Poor pupil cash will not be ring-fenced
Critics claim premium scheme money will be used to plug gaps in
Andrew Grice has been Political Editor of The Independent since 1998. He was previously Political Editor of The Sunday Times, where he worked for 10 years, and he has been a Westminster-based journalist since 1982. His column, Inside Politics, appears in The Independent each Saturday.
Tuesday 15 May 2012
The Government will not ring-fence the £2.5bn a year to be
handed to schools for the most disadvantaged pupils to ensure all
of it is spent on them, Nick Clegg admitted yesterday.
The Deputy Prime Minister said it would be wrong to "micro-manage" every school from Whitehall by dictating how money allocated under his "pupil premium" scheme is spent. He dismissed criticism that it could be used to cover spending cuts.
But Alan Milburn, the Government's independent reviewer of child poverty and social mobility, is to investigate how and where the money is being spent. "It is opaque," said the former Labour cabinet minister. "That is a real problem. I will be looking into it."
In a speech yesterday, Mr Clegg offered schools a new deal under which they enjoy the freedom to spend the scheme's £1.25bn this year, rising to £2.5bn by 2015, in return for them redoubling efforts to close the gap between their poorer pupils and the rest.
He said the Coalition would not copy the previous Labour government by trying to hold the hand of every teacher in every classroom. He is confident teachers will innovate and spend the money well in different ways – such as one-to-one tuition, catching-up classes, breakfast clubs or counselling.
"This is a major change," he said. "We are saying, unlike ever before, that school excellence is not simply about great overall results. The best schools must be engines of social mobility too."
The Liberal Democrat leader insisted that schools would be held accountable and could not just spend the money on other things. Ofsted, the schools inspectorate, has been ordered to look "forensically" at how schools spend the money and to what effect. He said: "If a school's pupil premium population is failing, more likely than not the whole school will be judged to be failing. At that point ... Ofsted will take a much closer interest in how that school's pupil premium is spent."
He went out of his way to praise teachers, striking a different tone to recent criticisms of poor performers by Michael Gove, the Education Secretary, and Ofsted.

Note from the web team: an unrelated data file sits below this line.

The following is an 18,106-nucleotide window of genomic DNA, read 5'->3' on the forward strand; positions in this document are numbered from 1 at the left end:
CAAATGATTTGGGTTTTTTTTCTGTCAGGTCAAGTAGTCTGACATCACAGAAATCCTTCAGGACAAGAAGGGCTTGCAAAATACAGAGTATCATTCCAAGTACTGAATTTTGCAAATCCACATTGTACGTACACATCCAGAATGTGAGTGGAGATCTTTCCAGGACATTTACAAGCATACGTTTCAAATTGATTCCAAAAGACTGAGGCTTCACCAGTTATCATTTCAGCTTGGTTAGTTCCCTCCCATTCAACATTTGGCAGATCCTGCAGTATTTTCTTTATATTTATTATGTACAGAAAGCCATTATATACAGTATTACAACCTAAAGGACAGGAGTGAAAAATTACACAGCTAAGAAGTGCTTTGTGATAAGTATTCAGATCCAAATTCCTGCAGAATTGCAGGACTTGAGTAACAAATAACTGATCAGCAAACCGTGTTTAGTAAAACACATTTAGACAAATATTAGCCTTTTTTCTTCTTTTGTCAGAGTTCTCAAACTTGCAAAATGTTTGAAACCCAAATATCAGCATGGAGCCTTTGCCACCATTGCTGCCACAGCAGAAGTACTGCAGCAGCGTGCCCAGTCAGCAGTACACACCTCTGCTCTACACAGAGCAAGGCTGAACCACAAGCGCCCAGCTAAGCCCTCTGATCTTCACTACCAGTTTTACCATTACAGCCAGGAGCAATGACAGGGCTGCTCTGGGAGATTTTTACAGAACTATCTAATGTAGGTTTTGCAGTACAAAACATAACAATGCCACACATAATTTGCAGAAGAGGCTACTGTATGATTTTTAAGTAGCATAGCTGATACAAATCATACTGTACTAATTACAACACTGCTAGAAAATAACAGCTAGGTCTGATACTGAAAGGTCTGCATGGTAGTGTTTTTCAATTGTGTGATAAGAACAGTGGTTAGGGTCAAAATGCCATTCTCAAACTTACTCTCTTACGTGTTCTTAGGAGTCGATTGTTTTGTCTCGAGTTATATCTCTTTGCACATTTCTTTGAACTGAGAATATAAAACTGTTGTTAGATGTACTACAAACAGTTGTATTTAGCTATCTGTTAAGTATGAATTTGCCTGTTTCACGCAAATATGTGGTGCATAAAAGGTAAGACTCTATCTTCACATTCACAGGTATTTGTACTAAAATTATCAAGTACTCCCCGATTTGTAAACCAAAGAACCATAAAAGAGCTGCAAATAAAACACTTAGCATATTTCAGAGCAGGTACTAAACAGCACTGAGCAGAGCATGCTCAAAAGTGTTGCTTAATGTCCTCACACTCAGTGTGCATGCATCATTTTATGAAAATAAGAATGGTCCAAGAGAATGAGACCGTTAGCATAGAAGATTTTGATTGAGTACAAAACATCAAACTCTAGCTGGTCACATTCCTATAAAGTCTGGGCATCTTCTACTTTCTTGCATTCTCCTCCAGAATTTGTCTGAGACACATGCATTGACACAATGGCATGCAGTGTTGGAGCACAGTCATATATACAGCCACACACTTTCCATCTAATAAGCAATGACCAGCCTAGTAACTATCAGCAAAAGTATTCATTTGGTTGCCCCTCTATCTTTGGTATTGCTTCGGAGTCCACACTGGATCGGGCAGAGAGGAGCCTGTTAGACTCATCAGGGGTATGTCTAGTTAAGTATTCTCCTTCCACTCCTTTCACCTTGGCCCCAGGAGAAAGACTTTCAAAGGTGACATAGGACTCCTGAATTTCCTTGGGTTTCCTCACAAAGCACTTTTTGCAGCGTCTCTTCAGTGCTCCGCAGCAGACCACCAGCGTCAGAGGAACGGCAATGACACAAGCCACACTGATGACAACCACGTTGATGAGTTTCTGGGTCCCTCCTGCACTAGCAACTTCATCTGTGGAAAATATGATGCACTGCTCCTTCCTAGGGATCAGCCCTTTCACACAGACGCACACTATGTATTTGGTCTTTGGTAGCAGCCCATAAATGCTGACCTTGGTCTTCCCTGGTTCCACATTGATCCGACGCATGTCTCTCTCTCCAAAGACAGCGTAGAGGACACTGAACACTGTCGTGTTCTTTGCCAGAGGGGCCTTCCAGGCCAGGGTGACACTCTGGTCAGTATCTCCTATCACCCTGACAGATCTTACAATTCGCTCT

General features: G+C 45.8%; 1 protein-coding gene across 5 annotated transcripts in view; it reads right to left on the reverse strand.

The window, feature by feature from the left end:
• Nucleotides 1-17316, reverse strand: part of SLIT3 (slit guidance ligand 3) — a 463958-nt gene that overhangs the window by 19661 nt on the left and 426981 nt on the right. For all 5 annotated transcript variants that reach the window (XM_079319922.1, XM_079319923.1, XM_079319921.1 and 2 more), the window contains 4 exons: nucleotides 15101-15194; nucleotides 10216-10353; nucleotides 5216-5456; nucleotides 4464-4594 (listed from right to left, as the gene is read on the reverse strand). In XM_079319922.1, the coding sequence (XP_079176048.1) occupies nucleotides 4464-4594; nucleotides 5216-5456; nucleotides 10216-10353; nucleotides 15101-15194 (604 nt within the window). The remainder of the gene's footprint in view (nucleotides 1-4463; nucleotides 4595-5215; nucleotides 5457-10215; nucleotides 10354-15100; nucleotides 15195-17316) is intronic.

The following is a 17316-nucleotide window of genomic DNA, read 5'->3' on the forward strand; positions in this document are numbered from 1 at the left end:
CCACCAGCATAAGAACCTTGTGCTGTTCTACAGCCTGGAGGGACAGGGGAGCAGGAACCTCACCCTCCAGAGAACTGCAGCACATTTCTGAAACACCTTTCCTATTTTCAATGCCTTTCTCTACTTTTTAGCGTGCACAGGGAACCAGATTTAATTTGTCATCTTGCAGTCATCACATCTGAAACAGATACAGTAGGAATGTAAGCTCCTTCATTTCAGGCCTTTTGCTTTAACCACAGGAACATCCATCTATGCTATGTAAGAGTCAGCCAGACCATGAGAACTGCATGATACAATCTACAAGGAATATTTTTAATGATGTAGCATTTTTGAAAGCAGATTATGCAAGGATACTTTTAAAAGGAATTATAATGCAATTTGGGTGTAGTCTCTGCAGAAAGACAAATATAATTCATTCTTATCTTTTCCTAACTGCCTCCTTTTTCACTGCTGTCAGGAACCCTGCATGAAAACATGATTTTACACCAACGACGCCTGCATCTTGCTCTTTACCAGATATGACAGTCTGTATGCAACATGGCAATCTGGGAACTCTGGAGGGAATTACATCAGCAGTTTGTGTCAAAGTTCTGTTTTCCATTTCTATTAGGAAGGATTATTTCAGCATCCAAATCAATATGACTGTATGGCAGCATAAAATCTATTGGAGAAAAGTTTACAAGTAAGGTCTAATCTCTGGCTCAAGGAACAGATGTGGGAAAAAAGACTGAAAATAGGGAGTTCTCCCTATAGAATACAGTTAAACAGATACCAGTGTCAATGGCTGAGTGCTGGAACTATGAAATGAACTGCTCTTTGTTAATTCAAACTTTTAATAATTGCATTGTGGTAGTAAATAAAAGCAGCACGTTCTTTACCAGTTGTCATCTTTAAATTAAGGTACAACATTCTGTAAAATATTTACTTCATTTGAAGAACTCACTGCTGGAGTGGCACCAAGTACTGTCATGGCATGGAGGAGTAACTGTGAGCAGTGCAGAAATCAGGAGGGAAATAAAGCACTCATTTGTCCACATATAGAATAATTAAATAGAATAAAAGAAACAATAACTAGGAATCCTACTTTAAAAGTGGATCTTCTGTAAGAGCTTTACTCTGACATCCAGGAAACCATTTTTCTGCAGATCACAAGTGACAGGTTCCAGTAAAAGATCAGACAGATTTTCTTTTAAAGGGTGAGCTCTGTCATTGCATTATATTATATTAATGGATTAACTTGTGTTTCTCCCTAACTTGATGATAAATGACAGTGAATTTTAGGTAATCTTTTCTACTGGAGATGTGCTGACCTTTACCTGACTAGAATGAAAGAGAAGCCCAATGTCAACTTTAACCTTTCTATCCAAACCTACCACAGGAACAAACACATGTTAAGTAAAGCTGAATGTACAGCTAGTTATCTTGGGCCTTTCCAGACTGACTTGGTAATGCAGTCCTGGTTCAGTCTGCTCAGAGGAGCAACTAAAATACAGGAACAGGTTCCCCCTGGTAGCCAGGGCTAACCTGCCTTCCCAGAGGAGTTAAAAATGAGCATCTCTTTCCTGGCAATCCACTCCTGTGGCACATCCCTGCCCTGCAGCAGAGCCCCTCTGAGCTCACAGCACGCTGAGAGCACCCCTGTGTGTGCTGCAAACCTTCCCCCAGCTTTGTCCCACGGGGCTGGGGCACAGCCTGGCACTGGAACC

"When all the odds are stacked against a child – hardship, low confidence, parents who can't cope – it is teachers who step in and make the difference, teachers who go above and beyond the call of duty," said Mr Clegg.
But Christine Blower, general secretary of the National Union of Teachers, said: "The Government needs to be honest. The pupil premium is simply being used to plug gaps in schools' budgets because of other funding cuts by the Government."
Answering questions after his speech, Mr Clegg fired a warning shot at the Chancellor George Osborne by saying the Liberal Democrats would not allow him to bring in regional pay in the public sector. He insisted the Government was considering only "localised" pay in specific services and accused unions of "ludicrous scaremongering" about pay freezes in the North while wages went up in the South-east.
Pupil premium: Clegg's big idea
* Nick Clegg became interested in the "pupil premium" idea of directing extra money for disadvantaged pupils to schools when he visited the Netherlands 10 years ago as an MEP.
* It became a key pledge in the Liberal Democrat manifesto.
* Under the Coalition's scheme, schools currently receive £600 for each of the 1.8 million pupils on free school meals at any time in the past six years.
* It will cost £1.25bn this year, rising to £2.5bn by 2015.
International Women's Day 2014: The shocking statistics that show why it is still so important
Feminist quotes to inspire you on the International Women's Day
Belle Knox: How the porn star student from Duke University became bigger than Justin Bieber
International Women's Day 2014: Mothers and daughters describe their hopes and dreams in touching photographs
Liam Neeson on death of wife Natasha Richardson: ‘When I hear the door opening, I still think I’m going to hear her’
Apple's Tim Cook: Business isn’t just about making profit
Thousands of young people forced to go without food after benefits wrongly stopped under 'draconian' new sanctions regime
Ukraine crisis: New navy chief 'defects' and surrenders Crimean HQ as Putin claims ultranationalists forced intervention
Britain's top vet sparks controversy with call for ban on slashing animals' throats in 'ritual' slaughters for halal and kosher meat products
Ukraine crisis: Russia dismisses '3am ultimatum' as 'total nonsense'
If you're horrified by a flame-roasted dog, you should be shocked at a hog roast
- 1 International Women's Day 2014: The shocking statistics that show why it is still so important
- 2 Saudi preacher who 'raped and tortured' his five -year-old daughter to death is released after paying 'blood money'
- 3 Orgasm machine to deliver climax at the push of a button
- 4 Too upsetting? Academy members voted for Oscar-winning 12 Years A Slave 'without watching it'
- 5 Liam Neeson turned down James Bond role to marry Natasha Richardson
Negotiable: Randstad Education Cambridge: Randstad Education is the largest ed...
£120 per day: Randstad Education Chelmsford: Experienced English Teacher in Gr...
£110 - £150 per day: Randstad Education Group: Year 5 and KS2 Teachers wanted ...
£120 per day: Randstad Education Chelmsford: SEN English Teacher - Southend-On...